Pediatric Surgery, Al Azher University, Cairo, Egypt
Urethral duplication is a rare congenital anomaly, affecting mainly boys, with a variable clinical presentation because of the different anatomical patterns. This pathological condition may be easily escape diagnosis, especially in children with other associated anomalies, such as hypospadias or bladder exstrophy. Several types of anatomic variations have been identified with the accessory urethra, being complete or incomplete, epispadic, hypospadiac, normotopic or perineoanal. Urethral duplication, associated with double urinary bladder is an extremely uncommon congenital anomaly of the urinary system, more frequent in males and often linked to other anomalies.
KeywordsUrethral duplicationAccessory urethraPrepubic sinus
Urethral duplication is a rare congenital anomaly, affecting mainly boys, with a variable clinical presentation because of the different anatomical patterns. This pathological condition may be easily escape diagnosis, especially in children with other associated anomalies, such as hypospadias or bladder exstrophy. Several types of anatomic variations have been identified with the accessory urethra, being complete or incomplete, epispadic, hypospadiac, normotopic or perineoanal. Urethral duplication, associated with double urinary bladder is an extremely uncommon congenital anomaly of the urinary system, more frequent in males and often linked to other anomalies .
27.1 Historical Background
Urethral duplication was first described by Aristotle .
Urethral duplication is rare so far; about 300 cases have been reported in literature; it is expected that many minor incomplete cases may be more common than the reported incidence, but it may escape documentation, this anomaly is most common in males with few cases reported in females .
Embryology of urethral duplication is unclear; and there is no single theory explains all of the various types of this anomalies, as a lot of hypotheses have been proposed including; ischemia, abnormal Mullerian duct termination and growth failure of the urogenital sinus .
In fact, by the 17 embryonic day, the mesoderm of the tip of the glands has proliferated to form ridges on its caudal paramedian aspect, the medial, bounding the lacunar groove on its medial side, and the lateral lacunar folds, lying on its lateral aspect. During subsequent development these folds increase in prominence, due to proliferation of their mesodermal cores, so the lacunar groove becomes deeper and ectoderm on the latter is continuously proximal with the endoderm of the cleaved urethral plate. In this way, an abnormal lacunar fold duplication can produce a distal urethral duplication, with an accessory blind urethra .
At E15, mesodermal growth leading to epithelial compression and fusion occurs and this event might explain a whole series of complex events in the development of the lower urinary tract in the male. A failure of this process is reported to result in epispadias as well as hypospadias might arise later in development if fusion of the urethral folds is arrested . In Arena et al. opinion, an excessive mesodermal growth and a subsequent epithelial over-compression on the urethral plate might lead to urethral and/or bladder sepimentation and be a cause of urethral and/or bladder duplication  (Chap. 1).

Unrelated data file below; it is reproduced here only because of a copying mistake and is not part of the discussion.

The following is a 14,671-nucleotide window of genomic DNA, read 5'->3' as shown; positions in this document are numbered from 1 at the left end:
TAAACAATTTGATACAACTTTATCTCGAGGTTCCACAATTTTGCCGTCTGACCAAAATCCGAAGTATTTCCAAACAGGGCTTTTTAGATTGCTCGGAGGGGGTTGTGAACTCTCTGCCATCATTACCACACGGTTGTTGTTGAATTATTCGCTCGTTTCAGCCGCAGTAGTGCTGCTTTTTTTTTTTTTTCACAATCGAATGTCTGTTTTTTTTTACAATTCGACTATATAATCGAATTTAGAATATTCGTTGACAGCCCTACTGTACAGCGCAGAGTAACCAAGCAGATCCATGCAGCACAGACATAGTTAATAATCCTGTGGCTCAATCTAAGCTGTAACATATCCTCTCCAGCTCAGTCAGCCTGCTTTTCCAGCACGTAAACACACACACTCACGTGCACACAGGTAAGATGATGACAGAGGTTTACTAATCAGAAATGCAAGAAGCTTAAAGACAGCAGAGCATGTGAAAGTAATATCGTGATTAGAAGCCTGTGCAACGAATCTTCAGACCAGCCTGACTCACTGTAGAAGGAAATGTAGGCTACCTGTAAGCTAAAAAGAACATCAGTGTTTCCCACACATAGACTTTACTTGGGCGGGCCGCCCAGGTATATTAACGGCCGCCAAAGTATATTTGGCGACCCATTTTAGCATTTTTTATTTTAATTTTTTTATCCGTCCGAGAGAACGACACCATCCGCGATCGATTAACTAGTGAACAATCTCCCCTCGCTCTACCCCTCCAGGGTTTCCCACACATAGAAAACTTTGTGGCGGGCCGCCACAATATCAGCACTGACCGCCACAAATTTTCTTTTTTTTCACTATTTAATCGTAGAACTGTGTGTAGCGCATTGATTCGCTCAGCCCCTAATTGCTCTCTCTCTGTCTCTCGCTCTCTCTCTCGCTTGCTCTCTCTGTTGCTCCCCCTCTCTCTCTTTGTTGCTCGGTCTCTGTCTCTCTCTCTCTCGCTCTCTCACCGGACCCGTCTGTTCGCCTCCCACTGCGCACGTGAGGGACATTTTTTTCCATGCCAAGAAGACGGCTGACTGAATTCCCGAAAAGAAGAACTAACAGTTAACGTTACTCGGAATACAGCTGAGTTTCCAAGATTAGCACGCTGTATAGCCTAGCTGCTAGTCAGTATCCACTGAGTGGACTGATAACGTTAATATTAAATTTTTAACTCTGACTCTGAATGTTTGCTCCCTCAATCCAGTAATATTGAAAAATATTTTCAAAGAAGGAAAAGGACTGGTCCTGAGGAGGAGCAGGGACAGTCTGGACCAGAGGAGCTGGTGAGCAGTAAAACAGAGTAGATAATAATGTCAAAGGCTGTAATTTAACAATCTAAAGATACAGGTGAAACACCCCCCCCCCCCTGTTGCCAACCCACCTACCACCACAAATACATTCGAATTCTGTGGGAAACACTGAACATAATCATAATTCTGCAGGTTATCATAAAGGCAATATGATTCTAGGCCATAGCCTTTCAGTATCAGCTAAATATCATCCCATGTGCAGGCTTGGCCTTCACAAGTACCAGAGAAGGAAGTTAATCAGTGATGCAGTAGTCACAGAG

Duplication of the urethra could be partial or complete and either hypospadiac or epispadiac, depending on the relation of the accessory channel with the orthotopic urethra. Hypospadiac type is extremely rare in comparison to the epispadic one, where there is a dorsal accessory urethral opening and the child is usually incontinent. Some duplication may be associated with an open symphysis pubis or urine dribbling from the epispadiac urethra.
Urethral duplication is classified by Effmann et al.  into the following types: (Fig. 27.1)
Urethral duplication as classification by Effmann
Type I: A blind incomplete accessory urethra.
I A: Accessory urethra opens in the penile surface but does not communicate with the urethra or bladder.
I B: Accessory urethra opens from the urethral channel end and ends blindly in the periurethral tissues.
Type II: Complete patent urethral duplication.
II A: Two meatus;
II A1: Non communication urethras arising independently from the bladder.
II A2: Accessory urethra arising from the first independent course into a second meatus.
II A 2 “Y-type” Original urethra “dorsal” is in orthotopic position, while accessory urethra “ventral” origination from the bladder neck or anterior urethra, opens into either perineum and anus.
II B: One meatus; two urethras arising from the bladder or posterior urethra unite into a common channel distally.
Type III: Urethral duplication as a component of partial or complete caudal duplication.
Mild cases of distal type I duplications (often associated with hypospadias) as well as “Y-type” duplication associated to anorectal malformation were excluded from this classification.
This classification is functional, represents most clinical aspects of UD, however, this classification looks complex, and it does not distinguish sagittal from coronal collateral duplication. In another classification by Woodhouse and Williams sagittal and coronal duplication was included, but this classification does not include many anatomical details that are important for therapeutic decision making . The Y subtype represents 6–30 % of all urethral duplication. In this subtype, the original urethra is known as “dorsal” urethra and the duplicated one is named as “ventral.” The ventral urethra, originating from the bladder neck or anterior urethra, opens into either the perineum or anus and is the dominant urethra. Usually, the normally located dorsal urethral opening is stenotic, so urine passes through the dominant ventral urethra. Hence, this variety considered as a congenital urethral fistula, and will be discussed in Chap. 28.